TCS Daily

Do Not Enter?

By Melana Zyla Vickers - March 24, 2003 12:00 AM

As U.S. troops thunder through the "Baghdad 500," a stark choice is quickly taking shape at the finish line: Should they enter Baghdad as soon as they get there, or besiege it while waiting for reinforcements and letting the air force pound targets within?

On Monday less than 60 miles separated the Iraqi capital from the 20,000 troops of the Army's 3rd Infantry Division, and the 1st Marine Expeditionary Force were expected to catch up to them. Meanwhile, bombers and missiles continued to strike leadership targets from the air. But neither the historically unprecedented speed of the advance and the surrender of two Iraqi divisions, nor the successful strikes of the precise air war, could pull the public focus away from the fact that there are already 25 U.S. dead, 12 missing, and 5 POWs.

Urban warfare is blamed for many of the casualties, as troops take wrong turns into enemy nests, or are ambushed by irregular soldiers who use the illegal ruse of civilian garb and false surrender.

Barring the total collapse of Saddam's regime, there's reason to expect more such urban-warfare casualties once troops enter Baghdad. And there's reason to expect that the knee-jerk parallels with Vietnam and the stoking of the "quagmire" argument will rise apace. But sobering though the expectation of greater casualties is, it should not discourage U.S. war planners from pressing the battle in the capital. While there may be good reasons to lay siege and wait, public fears stemming from this war's early casualties should not be one of them.

Among the more legitimate reasons to wait may be the need to further soften up Baghdad targets. As long as the coalition has intel that the bombing of Baghdad is breaking the back of Saddam's regime, there's reason to hold back on a dangerous ground invasion of the city - and to wait instead for the government to collapse of its own accord. War planners have expected that the collapse of the regime in Baghdad would cause the regime's tentacles in peripheral cities to die off as well.

Another reason might be genuine need for reinforcements. If the war planners expect fierce resistance from Saddam's paramilitaries, the 15,000-strong Special Republican Guard, and his Special Security Organization, then the 3rd Infantry Division and the Marines might do well to wait for other troops still based in Texas or Germany to bolster their strength. At the same time the 101st Airborne Division, now in Kuwait and Iraq, could block off any exit routes from Baghdad's north.

But there's risk in waiting for reinforcements, too. It could take weeks for the troops at Fort Hood, Texas and the 1st Armored Division in Germany to arrive in the region, get married up with their equipment, which is already en route to the Gulf on ships, and then complete the Baghdad 500. During those weeks, cities where the fall of Saddam's apparatus of government had fallen would be in dire need of humanitarian and security assistance, whether to feed the locals or to prevent the banditry that goes hand-in-hand with such a vacuum.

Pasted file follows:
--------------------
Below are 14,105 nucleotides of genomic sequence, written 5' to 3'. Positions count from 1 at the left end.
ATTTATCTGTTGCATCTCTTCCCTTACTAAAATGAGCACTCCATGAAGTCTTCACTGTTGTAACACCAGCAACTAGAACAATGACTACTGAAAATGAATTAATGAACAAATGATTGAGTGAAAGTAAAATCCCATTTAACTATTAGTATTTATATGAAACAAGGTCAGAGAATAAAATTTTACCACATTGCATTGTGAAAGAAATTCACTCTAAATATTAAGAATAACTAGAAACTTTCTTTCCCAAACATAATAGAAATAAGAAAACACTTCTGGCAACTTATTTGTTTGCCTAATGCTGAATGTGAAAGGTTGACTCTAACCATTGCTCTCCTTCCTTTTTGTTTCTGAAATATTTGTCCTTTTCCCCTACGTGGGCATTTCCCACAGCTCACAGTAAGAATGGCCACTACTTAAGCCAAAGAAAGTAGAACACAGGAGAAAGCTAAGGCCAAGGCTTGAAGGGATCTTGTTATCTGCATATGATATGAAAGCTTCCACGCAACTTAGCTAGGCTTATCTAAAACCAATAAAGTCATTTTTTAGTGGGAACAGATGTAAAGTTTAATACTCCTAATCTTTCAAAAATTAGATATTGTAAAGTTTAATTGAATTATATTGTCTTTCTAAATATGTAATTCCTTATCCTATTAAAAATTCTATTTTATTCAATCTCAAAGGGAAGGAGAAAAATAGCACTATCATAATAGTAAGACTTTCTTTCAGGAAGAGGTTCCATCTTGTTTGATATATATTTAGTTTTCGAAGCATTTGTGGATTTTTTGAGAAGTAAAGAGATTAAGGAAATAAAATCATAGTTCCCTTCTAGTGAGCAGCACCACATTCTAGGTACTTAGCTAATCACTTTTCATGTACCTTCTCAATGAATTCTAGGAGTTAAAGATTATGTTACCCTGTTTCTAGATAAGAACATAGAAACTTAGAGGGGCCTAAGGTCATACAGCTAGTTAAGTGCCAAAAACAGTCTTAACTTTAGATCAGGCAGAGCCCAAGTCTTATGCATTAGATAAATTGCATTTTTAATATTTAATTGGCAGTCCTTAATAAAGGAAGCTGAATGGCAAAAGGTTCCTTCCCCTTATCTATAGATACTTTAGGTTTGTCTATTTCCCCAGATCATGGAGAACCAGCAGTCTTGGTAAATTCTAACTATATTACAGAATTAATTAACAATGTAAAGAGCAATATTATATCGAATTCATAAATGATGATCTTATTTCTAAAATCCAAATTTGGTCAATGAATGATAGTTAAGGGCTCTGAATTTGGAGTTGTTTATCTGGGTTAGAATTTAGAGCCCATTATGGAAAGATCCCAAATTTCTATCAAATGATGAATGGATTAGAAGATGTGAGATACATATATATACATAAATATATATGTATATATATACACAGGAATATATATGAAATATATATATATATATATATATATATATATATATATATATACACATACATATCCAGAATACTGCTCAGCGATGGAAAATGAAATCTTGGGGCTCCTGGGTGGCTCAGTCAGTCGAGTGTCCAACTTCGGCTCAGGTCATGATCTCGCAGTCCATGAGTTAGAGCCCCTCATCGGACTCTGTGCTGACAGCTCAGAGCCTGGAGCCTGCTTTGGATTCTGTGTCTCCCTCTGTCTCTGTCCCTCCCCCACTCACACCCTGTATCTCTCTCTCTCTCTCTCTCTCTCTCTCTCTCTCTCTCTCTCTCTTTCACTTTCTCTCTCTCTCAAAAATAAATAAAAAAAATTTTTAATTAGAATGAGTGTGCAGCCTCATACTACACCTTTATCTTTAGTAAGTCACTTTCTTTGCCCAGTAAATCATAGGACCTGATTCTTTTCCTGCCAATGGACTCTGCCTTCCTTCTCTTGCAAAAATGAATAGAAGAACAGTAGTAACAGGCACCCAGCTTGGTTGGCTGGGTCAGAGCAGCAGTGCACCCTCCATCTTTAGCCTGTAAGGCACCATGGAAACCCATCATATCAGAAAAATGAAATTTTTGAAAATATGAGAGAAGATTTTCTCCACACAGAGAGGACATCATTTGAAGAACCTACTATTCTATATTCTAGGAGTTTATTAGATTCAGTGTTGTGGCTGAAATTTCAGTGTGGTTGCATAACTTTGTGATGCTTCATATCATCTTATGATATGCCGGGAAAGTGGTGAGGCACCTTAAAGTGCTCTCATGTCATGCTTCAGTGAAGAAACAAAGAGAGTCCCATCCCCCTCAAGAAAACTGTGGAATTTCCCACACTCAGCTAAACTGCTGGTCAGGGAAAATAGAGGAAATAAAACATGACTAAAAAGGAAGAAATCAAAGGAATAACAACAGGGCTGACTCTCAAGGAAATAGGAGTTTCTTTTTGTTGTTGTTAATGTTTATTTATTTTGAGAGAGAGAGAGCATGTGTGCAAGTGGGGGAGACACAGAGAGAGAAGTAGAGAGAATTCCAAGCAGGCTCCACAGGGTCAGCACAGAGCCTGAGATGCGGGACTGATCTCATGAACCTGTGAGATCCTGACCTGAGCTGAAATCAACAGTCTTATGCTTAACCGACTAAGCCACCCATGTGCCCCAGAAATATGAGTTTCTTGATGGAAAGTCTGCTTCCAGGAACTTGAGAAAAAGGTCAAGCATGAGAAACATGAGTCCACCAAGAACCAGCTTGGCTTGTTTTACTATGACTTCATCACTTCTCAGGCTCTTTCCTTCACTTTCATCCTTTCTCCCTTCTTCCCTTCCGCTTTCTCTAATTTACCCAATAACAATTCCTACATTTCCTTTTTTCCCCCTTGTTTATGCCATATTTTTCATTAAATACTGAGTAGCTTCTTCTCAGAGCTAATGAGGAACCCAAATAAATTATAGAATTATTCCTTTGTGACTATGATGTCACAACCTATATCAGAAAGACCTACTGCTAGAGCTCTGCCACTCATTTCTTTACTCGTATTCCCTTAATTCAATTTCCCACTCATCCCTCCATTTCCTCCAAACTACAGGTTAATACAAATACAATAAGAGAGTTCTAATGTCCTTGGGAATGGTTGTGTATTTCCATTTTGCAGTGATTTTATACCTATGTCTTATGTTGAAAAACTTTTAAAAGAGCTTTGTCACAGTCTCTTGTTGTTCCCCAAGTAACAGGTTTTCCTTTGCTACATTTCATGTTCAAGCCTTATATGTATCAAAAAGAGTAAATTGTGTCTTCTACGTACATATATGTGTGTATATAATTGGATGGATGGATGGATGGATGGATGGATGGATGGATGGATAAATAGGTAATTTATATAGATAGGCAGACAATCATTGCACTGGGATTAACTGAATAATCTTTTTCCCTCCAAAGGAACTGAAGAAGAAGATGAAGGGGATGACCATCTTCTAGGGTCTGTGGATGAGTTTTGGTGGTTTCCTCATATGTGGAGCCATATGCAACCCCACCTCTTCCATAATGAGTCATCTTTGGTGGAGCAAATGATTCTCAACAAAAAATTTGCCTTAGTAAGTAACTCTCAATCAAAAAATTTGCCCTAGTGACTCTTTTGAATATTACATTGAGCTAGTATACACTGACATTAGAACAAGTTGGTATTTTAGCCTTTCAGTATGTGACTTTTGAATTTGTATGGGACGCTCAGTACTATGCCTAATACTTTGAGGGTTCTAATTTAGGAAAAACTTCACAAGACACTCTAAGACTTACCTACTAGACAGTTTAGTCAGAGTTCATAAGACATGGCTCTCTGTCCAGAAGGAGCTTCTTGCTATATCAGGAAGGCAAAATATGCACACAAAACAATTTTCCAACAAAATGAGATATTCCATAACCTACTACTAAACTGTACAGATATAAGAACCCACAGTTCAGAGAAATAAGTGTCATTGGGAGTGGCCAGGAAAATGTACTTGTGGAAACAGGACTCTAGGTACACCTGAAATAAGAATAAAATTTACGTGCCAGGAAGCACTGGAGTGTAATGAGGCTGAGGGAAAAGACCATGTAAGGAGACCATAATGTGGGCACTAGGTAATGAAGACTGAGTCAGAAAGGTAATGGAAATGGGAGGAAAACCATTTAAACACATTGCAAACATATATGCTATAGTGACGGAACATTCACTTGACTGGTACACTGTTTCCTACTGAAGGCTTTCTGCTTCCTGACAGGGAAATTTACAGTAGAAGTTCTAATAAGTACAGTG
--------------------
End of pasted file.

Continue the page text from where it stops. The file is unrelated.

There's another risk as well. While the bombing campaign has been successful in striking its targets, there is no historical precedent for ousting a regime quickly with bombing alone. Slobodan Milosevic was toppled only after the Serb people rose up - bolstered by the 78-day NATO campaign - and removed him. Similarly, it took ground forces to kick the Taliban out of Kabul, Afghanistan. Waiting for air power to topple Saddam could be not only a long wait, but also an indefinite one.

While the risks of a siege and wait are many, the risks of boldly entering Baghdad are greater still: There's the potential of high casualties to the U.S., and of unsoldierly tactics such as the ambushes that have already taken place.

Nonetheless, fortune favors the brave. If the moment is right, U.S. war planners will be wise to command their advancing troops right into the city when they arrive there later in the week. As long as the heavy armored forces are properly equipped and supported - not least by rules of engagement that recognize the Iraqi trickery of masquerading as civilians and surrendering soldiers - then taking the city is an essential, urgent goal.

In the Clausewitzian way of war, the enemy's center of gravity must be destroyed. Saddam's center of gravity is clearly in Baghdad, and the tragic loss of life and the seizing of POWs should not distract U.S. forces from going after it. The public will handle the sad mourning of lost U.S. lives - meanwhile, the war planners must get on with the business of victory.

TCS Daily Archives